By Jess Ayer
Mount Holyoke College’s Veronika Kivenson FP’13, now a doctoral candidate at the University of California, Santa Barbara, has been awarded a National Science Foundation grant to use the agency’s Extreme Science and Engineering Discovery Environment, known as the XSEDE, to examine the biodiversity in specific marine ecosystems.
Valued at more than $53,000, the grant gives Kivenson more than 265,000 hours of access to the XSEDE, which is a supercomputer system that allows scientists to analyze complex biological data.
As co-principal investigator of the project, Kivenson is looking at microbial communities in the ocean. The microbes are able to process certain chemicals, such as methane, by acting as an environmental bio-filter. Kivenson and her colleagues want to identify these microbes and learn how they work.
Kivenson collected the data in 2013 when she was starting graduate school and joined a research expedition in the San Pedro Basin off Santa Monica, California. The research team used an underwater robot to collect samples of microbes and then extracted DNA in the lab. Analyzing this data is where the XSEDE comes in.
The power of the supercomputer allows Kivenson to process huge amounts of data at a fast rate, she said.
“Some of these jobs can take hundreds of hours because this data is so demanding,” said Kivenson. “We’re attempting to reconstruct genomes of novel microorganisms, so this process is super-complex. The supercomputer lets me run things more quickly.”
A graduate of Bunker Hill Community College, Kivenson came to Mount Holyoke as a Frances Perkins Scholar and one of the College’s first Scholarships in STEM program scholars. The grant, awarded by the National Science Foundation to Mount Holyoke professors Sarah Bacon in biology, Darby Dyar, astronomy, and Becky Wai-Ling Packard, psychology and education, was designed to cultivate the transfer pathway for women pursuing STEM fields — a valuable and often underrepresented group in STEM nationally.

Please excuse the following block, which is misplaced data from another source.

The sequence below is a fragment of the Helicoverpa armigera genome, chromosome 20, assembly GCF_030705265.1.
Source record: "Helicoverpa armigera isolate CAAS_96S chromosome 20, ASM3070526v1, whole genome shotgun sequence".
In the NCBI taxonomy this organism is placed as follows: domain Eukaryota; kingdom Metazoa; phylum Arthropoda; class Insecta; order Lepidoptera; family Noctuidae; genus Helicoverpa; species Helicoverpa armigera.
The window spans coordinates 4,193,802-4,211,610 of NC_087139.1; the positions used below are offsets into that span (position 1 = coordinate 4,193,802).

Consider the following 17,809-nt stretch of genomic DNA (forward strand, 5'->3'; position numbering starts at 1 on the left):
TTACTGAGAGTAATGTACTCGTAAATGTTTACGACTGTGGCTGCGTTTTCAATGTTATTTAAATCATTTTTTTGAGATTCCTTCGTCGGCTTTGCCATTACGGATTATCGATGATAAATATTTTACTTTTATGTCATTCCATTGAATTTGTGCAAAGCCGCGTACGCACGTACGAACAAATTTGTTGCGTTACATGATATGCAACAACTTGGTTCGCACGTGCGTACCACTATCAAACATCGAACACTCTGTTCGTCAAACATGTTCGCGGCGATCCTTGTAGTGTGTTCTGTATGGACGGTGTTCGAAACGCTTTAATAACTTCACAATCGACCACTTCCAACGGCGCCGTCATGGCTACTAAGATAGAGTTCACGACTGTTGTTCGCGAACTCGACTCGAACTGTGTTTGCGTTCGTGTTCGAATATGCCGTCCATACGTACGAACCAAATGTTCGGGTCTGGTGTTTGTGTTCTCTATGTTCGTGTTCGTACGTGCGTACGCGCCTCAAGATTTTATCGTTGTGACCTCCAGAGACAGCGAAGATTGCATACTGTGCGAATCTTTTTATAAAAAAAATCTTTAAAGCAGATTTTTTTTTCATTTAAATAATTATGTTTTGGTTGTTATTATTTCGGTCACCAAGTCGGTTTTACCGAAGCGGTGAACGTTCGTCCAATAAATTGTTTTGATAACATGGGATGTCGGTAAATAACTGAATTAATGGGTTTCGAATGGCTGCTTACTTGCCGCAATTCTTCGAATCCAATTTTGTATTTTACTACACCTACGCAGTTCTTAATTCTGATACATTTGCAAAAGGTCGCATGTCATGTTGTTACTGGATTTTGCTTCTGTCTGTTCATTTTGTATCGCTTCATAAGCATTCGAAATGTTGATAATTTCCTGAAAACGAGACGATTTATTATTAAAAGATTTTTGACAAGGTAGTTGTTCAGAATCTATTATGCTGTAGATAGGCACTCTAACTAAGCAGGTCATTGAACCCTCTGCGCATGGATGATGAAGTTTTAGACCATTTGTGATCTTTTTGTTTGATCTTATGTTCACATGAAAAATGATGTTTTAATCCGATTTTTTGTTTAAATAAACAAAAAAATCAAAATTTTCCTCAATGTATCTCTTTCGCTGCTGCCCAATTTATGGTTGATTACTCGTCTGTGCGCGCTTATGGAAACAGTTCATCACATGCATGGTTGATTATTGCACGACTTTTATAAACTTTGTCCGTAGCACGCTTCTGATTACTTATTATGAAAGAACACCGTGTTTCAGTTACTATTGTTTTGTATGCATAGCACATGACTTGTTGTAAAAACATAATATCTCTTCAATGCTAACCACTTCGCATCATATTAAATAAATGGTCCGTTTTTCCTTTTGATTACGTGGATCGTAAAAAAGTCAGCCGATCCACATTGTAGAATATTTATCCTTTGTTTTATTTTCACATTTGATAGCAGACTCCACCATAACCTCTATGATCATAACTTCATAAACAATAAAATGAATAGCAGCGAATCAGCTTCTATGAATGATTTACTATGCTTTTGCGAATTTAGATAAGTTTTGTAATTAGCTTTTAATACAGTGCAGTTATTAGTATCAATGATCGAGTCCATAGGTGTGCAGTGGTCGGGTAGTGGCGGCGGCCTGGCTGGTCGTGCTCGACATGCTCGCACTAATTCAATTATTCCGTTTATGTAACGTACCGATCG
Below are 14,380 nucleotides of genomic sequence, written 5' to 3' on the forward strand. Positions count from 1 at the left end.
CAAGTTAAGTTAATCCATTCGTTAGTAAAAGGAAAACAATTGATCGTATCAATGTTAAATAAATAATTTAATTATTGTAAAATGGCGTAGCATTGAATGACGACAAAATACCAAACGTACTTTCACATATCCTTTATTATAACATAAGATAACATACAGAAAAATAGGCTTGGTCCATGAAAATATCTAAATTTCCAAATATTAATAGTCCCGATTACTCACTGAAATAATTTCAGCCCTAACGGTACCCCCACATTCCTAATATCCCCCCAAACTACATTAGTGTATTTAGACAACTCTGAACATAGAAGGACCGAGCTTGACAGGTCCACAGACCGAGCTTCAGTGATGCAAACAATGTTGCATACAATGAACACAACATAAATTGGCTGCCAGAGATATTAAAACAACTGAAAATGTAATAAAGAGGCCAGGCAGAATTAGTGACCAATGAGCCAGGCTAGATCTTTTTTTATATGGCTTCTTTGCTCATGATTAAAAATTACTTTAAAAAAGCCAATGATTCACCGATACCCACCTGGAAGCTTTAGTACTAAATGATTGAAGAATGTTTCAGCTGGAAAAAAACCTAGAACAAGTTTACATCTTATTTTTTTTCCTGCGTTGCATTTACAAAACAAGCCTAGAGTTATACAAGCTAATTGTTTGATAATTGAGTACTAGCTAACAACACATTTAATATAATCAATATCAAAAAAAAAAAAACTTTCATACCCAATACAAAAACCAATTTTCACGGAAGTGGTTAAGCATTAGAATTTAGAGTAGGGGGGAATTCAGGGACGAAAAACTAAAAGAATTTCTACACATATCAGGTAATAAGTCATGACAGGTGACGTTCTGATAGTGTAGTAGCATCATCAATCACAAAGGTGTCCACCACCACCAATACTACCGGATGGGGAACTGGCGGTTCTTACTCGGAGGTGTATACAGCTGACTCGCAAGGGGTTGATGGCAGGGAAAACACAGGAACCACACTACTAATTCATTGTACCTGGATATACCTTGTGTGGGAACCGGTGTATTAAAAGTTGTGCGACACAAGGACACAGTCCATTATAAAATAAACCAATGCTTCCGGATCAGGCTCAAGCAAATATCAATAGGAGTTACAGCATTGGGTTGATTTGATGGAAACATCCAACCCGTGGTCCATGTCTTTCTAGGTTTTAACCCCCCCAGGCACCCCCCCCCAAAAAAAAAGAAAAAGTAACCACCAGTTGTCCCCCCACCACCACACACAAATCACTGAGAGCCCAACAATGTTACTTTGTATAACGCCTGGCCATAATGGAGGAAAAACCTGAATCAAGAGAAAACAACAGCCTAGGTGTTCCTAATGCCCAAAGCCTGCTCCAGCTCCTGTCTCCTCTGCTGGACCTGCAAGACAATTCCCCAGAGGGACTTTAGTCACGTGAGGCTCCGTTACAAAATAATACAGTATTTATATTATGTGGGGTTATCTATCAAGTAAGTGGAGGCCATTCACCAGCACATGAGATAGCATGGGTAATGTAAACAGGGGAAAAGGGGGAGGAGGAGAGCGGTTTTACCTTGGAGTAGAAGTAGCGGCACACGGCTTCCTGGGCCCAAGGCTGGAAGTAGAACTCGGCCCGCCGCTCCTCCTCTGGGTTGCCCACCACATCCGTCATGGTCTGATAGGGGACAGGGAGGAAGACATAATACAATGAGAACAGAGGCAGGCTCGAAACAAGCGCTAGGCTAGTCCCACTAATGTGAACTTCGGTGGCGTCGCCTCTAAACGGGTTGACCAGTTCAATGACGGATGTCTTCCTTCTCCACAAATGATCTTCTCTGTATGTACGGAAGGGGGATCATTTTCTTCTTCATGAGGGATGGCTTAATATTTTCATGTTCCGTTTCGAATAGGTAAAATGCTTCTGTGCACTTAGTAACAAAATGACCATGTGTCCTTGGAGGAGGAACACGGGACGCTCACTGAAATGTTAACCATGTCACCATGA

“Veronika arrived on day one filled with intellect, curiosity and generosity,” said Packard, who is also director of the Harriet L. and Paul M. Weissman Center for Leadership and co-principal investigator of the S-STEM program award. “Veronika has brought Mount Holyoke an incredible amount of pride.”
Kivenson applied to the College with the intention of majoring in biochemistry (she minored in environmental studies) and she credits Mount Holyoke with preparing her for this latest journey.
“It was challenging coming in as a third-year student, but I’m grateful because that process was good preparation for all this,” Kivenson said. “I went in knowing that’s what I wanted to do and the College’s Frances Perkins Program is set up in a way that allows students to succeed.”
Succeed she did, said Carolyn Dietel, director of the Frances Perkins Program, which is open to women 25 years and older who have experienced an interruption in their education.
“It didn’t take long after transferring for Veronika to tap into the resources here and to benefit from the strong advising she received from faculty,” Dietel said. “The FP community helped instill her confidence and provided strong support as she pursued her goals.”
Kivenson is excited to see where this research project takes her and intends to continue working in bioinformatics after she completes graduate school.
“I feel pretty lucky that I get to do this cool stuff, and I love talking about it too!” she said.
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